Adobe Journey Optimizer vs Adobe Campaign Classic vs Marketo
10 Sep 2023 » MSA
In the marketing automation space, Adobe currently has three offerings: Adobe Journey Optimizer (AJO), Adobe Campaign Classic (ACC), and Marketo. If you are wondering why so many options or what the difference between them is, you are not alone. This is a typical criticism that some customers give. However, when you understand them, you realize that they make a lot of sense and each one has its own space. Sure, there are overlaps, but there are also important differences. My hope with this post is to help you navigate these options and help you choose the best one for you.
Before I continue, one disclaimer. This is my personal view, not Adobe’s. I know that most of you know it, but I just want to make it clear. Besides, what I am going to explain is just directional, not a black-and-white differentiation.
Let’s start with what they have in common, which is a lot.
As I said at the beginning of this post, they are all marketing automation tools. If this is the first time you have seen this term, the Wikipedia defines it as:
Marketing Automation is a subset of customer relationship management (CRM) or customer experience management (CXM) that focuses on the definition, segmentation, scheduling and tracking of marketing campaigns. The use of marketing automation makes processes that would otherwise have been performed manually much more efficient and makes new processes possible. Marketing Automation can be defined as a process where technology is used to automate several repetitive tasks that are undertaken regularly in a marketing campaign.
I know, this can still be a bit too much to digest. The way I see is that these tools allow you to do things like:
- Message personalization. Instead of sending the same message to everybody, you can configure it to be different depending on the recipient, based on events or attributes. For example, an airline will suggest the most appropriate destination (beach, city, adventure) depending on previous flights.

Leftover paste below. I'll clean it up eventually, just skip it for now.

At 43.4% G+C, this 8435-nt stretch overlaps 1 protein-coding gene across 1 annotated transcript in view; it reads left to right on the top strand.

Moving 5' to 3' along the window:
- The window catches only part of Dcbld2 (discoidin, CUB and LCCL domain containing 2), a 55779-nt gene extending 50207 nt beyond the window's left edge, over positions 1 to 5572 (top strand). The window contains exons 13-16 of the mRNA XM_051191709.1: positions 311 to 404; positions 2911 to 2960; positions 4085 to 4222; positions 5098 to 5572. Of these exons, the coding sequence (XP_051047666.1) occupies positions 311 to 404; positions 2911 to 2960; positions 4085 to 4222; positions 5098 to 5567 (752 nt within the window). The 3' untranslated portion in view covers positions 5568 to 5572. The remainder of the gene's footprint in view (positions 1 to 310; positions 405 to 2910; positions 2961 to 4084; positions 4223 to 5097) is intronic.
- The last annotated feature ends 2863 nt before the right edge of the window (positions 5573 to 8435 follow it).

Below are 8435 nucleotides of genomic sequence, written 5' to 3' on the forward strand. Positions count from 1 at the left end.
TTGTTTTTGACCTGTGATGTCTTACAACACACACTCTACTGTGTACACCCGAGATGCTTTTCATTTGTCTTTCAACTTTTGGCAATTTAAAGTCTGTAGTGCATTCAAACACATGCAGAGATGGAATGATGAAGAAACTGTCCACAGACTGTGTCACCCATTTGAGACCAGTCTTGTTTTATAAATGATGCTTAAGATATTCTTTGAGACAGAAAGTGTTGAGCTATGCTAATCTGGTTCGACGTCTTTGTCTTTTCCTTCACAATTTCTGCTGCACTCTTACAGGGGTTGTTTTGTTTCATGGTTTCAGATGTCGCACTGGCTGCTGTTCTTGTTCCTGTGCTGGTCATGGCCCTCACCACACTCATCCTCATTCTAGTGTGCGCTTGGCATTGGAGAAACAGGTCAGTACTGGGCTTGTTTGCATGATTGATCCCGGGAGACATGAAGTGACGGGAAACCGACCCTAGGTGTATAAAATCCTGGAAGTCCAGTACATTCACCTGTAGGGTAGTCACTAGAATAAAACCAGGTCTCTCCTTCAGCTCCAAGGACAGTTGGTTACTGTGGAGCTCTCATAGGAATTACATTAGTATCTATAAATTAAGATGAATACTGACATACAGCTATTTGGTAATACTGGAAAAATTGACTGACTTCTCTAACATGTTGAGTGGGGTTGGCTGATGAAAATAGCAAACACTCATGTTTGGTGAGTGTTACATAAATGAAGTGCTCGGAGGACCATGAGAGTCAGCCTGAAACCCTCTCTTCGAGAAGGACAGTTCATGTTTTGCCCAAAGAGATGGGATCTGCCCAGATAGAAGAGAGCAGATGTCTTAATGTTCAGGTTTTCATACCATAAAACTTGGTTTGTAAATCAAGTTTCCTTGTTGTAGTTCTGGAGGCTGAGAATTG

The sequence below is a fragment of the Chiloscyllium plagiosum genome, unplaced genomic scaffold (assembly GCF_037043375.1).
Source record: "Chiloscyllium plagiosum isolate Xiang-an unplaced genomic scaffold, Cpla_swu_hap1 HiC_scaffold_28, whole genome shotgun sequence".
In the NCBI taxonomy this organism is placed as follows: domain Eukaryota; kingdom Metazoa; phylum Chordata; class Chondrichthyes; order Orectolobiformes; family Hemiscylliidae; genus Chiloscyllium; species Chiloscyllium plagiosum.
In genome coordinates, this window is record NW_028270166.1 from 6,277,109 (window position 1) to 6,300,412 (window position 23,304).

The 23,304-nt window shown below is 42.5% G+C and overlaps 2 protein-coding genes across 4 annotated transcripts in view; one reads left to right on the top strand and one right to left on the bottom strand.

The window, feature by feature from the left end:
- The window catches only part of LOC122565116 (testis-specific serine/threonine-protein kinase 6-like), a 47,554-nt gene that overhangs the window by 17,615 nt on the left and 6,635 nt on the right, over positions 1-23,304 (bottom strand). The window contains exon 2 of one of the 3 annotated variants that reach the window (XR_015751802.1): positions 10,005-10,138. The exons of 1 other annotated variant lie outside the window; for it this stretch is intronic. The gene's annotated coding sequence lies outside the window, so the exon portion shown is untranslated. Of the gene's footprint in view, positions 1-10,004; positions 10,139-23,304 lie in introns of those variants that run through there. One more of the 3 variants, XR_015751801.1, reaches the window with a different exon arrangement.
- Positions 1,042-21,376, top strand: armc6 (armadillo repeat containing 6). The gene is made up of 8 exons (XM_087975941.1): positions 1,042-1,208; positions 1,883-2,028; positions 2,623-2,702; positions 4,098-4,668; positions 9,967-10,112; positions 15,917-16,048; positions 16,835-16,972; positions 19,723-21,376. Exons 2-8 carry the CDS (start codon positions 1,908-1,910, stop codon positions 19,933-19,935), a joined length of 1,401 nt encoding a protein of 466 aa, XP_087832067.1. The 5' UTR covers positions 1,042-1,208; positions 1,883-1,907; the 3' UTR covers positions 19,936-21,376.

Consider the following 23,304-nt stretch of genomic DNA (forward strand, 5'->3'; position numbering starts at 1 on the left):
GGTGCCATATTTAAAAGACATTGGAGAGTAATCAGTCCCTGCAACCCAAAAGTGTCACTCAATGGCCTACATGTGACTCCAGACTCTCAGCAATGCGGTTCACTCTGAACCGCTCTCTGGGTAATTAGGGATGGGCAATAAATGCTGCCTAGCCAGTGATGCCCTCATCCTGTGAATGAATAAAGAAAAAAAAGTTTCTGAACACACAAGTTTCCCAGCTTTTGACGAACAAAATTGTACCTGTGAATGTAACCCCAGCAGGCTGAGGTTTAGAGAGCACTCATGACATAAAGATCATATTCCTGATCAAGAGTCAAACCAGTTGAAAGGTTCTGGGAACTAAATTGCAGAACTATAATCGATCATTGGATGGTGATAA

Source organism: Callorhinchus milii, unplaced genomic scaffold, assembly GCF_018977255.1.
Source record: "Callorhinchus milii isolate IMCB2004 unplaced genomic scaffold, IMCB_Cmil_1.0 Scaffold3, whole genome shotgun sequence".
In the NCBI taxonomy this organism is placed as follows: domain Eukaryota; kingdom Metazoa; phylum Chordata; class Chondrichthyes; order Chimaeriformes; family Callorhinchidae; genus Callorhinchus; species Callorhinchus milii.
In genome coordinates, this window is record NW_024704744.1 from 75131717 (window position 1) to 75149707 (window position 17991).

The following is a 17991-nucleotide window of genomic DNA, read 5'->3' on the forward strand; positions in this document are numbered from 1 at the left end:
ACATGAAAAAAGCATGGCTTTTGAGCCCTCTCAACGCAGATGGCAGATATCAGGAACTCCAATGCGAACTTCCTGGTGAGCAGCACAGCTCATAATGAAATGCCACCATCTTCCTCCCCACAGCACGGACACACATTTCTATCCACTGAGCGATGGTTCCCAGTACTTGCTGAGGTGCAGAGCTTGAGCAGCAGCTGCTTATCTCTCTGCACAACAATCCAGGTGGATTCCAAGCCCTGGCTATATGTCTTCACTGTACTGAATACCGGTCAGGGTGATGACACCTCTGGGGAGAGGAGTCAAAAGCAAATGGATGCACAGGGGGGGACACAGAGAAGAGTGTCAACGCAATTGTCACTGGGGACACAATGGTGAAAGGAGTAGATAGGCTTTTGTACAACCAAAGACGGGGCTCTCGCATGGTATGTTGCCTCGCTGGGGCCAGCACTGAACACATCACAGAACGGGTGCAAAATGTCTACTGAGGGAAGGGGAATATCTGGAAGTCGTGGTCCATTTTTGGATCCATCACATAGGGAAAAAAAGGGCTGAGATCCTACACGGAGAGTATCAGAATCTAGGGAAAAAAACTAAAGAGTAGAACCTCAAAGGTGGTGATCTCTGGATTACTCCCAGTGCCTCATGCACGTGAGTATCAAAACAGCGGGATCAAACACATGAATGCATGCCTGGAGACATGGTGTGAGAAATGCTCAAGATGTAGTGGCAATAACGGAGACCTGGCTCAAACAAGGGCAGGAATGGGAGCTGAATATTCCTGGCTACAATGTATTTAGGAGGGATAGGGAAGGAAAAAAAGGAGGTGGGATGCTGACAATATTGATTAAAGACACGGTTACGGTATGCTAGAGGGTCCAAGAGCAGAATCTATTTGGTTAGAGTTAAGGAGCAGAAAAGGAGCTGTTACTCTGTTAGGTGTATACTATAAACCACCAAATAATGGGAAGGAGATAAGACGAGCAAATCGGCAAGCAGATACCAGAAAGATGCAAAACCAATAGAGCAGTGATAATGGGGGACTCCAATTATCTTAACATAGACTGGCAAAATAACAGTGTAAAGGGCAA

- Message triggering. You send the message only when your customer has done (or not done) something or when some events have happened or will happen. The typical example is the cart abandonment use case, where you send an email after X minutes/hours the customer added the last product to the basket, without purchasing anything.
- Journeys. I will explain it a bit more below, but it means that you plan a series of messages for a recipient and decide what to do next based on actions. I am working with a customer now, who is sending 3 offers, one every 7 days or until the customer converts.
Imagine that you had to do any of the previous activities by hand. It would require an army of people working 24/7 to prepare and send messages. With marketing automation, you configure it and leave it to work for you.
You will have noticed that I have mentioned “message”, as a generic concept. The idea is that you could use any channel to communicate with your customer, trying to use the best one in each case. Let me give some examples:
- In the case of an airline, it could send an email 24 hours before the flight departure, but an SMS 2 hours before this flight. It is unlikely that the traveler will read emails while at the airport, but will happily read a text message.
- Some companies offer an app as the main interface with their customers, in which case a push notification makes more sense. However, for invoices, email is a better channel.
Typical channels are email, SMS, and push notifications, all of which are supported by the Adobe tools we are discussing in this post. There can be other standard channels and some companies even create their custom channels. You will need to check how to connect to them from Adobe tools.
I have been meaning to write a post where I deep dive into the concept of journeys. The summary is that you should not just send a message and hope for the best (spray and pray), but you should follow up with additional messages and modify them depending on the actions taken by the customer.